Black Bean Brownies

image source    (a different recipe for black bean brownies)

image source (a different recipe for black bean brownies)

Christmas is a day for treats. But it doesn’t have to be a day of sugar. Our massage therapist Shannaw Martin pointed us to a recipe for black bean brownies that my wife Gail then modified. These brownies cannot match the addictive quality of sugary brownies, but for those who have gone off sugar and flour, the recipe below produces brownies that are surprisingly good.

Black Bean Brownies


2/3 cup dried black beans that have been soaked overnight in 3 cups water—ideally with some baking soda added—which is then drained and replaced with another 3 cups water, then cooked in a pressure cooker. Follow the instructions of your pressure cooker when cooking the beans. (The presoaking and pressure cooking is to help destroy the lectins that I worry about in my post “What Steven Gundry's Book 'The Plant Paradox' Adds to the Principles of a Low-Insulin-Index Diet.”)

3 organic eggs

1/2 tsp baking powder

1/4 C cocoa powder (100% cocoa)

1/4 tsp salt

1/2 C Chocolate bar chipped

2/3 C Swerve (play with less—it's supposed to be sugar, so bear that in mind)

1 tsp organic vanilla

3 TBS coconut oil (warmed in the oven or on the stovetop to a liquid form)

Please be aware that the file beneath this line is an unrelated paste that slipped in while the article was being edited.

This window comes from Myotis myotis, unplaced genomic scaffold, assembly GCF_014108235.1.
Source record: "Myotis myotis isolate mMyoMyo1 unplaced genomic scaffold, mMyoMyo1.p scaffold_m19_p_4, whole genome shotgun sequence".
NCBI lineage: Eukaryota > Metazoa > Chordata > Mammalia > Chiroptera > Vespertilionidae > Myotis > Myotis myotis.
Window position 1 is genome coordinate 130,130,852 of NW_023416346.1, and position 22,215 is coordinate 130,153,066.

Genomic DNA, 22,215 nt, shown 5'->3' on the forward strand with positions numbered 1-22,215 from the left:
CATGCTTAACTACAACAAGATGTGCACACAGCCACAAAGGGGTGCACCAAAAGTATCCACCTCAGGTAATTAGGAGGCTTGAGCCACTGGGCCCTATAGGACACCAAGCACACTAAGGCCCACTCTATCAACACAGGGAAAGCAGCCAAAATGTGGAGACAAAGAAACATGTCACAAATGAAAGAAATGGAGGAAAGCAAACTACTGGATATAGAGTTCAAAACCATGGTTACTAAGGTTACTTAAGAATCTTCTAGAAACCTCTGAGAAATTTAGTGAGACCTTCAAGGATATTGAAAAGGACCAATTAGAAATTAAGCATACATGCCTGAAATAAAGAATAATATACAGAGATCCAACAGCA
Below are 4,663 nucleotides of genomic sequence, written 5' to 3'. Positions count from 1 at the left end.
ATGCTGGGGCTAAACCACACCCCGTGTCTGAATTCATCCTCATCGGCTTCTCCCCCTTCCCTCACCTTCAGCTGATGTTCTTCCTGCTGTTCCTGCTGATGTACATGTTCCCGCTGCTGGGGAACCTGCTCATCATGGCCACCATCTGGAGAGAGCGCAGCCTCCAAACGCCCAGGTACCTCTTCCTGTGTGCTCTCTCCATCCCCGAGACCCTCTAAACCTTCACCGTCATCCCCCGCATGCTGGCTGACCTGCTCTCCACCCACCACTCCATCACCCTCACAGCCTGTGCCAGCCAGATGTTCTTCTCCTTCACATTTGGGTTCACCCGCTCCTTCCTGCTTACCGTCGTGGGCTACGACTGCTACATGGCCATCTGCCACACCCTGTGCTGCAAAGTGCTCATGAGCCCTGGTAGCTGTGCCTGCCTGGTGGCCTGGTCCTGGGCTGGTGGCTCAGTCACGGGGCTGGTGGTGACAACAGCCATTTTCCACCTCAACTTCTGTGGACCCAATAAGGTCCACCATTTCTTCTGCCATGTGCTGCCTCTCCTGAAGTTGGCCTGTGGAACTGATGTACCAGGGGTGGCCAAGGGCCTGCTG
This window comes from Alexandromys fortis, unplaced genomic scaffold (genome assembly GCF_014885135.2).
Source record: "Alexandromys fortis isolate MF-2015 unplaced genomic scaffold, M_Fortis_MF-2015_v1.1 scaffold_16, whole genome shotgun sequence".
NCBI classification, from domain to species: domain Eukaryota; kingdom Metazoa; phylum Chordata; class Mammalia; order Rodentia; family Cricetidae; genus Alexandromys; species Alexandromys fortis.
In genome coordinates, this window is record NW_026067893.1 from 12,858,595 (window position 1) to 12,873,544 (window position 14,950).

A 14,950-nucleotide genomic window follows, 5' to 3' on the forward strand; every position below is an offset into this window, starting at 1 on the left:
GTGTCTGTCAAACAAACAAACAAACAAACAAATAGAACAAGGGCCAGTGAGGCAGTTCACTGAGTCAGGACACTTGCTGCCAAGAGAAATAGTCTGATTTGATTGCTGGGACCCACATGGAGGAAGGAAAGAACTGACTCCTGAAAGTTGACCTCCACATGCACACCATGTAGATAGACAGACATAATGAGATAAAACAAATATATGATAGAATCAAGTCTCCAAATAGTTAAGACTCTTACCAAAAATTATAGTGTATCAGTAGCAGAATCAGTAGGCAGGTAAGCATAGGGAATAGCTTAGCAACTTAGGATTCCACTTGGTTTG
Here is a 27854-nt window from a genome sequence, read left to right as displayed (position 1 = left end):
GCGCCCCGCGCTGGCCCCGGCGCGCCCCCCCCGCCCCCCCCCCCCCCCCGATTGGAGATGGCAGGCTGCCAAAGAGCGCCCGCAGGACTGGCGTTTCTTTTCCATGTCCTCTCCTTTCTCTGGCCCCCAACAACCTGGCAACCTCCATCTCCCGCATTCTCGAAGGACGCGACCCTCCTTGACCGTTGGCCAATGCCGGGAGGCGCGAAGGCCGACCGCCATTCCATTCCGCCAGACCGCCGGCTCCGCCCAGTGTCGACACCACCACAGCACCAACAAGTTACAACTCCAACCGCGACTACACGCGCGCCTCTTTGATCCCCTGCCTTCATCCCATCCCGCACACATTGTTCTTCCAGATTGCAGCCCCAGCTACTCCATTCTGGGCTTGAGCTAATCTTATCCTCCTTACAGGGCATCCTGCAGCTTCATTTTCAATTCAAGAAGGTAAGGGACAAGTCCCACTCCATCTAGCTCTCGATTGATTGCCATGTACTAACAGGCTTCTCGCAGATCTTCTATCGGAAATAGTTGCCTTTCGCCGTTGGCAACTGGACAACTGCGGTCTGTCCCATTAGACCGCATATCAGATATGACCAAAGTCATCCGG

1/2 tsp coffee

Preheat oven to 350.

The secret is in the order...

Wet -- pressure-cooked black beans, eggs, little extra vanilla, a little extra coffee in mixer, (mix good)

Dry — Swerve, baking powder, kosher salt, heaping cup of 100% special dark cocoa powder.

Add wet to dry and mix together. Add the heaping spoons of coconut oil that you warmed in the oven into mix.

Before adding 72% or higher organic chocolate chunks grease the pan with lots of coconut oil.

Mix all together and pour into pan. Bake 35-40 minutes at 350 degrees. The above recipe is for 10 brownies. I always double it! Enjoy!!

Grease pan with coconut oil


Don’t miss my other posts on diet and health:

I. The Basics

II. Sugar as a Slow Poison

III. Anti-Cancer Eating

IV. Eating Tips

V. Calories In/Calories Out

VI. Wonkish

VIII. Debates about Particular Foods and about Exercise

IX. Gary Taubes

X. Twitter Discussions

XI. On My Interest in Diet and Health

See the last section of "Five Books That Have Changed My Life" and the podcast "Miles Kimball Explains to Tracy Alloway and Joe Weisenthal Why Losing Weight Is Like Defeating Inflation." If you want to know how I got interested in diet and health and fighting obesity and a little more about my own experience with weight gain and weight loss, see “Diana Kimball: Listening Creates Possibilities and my post "A Barycentric Autobiography.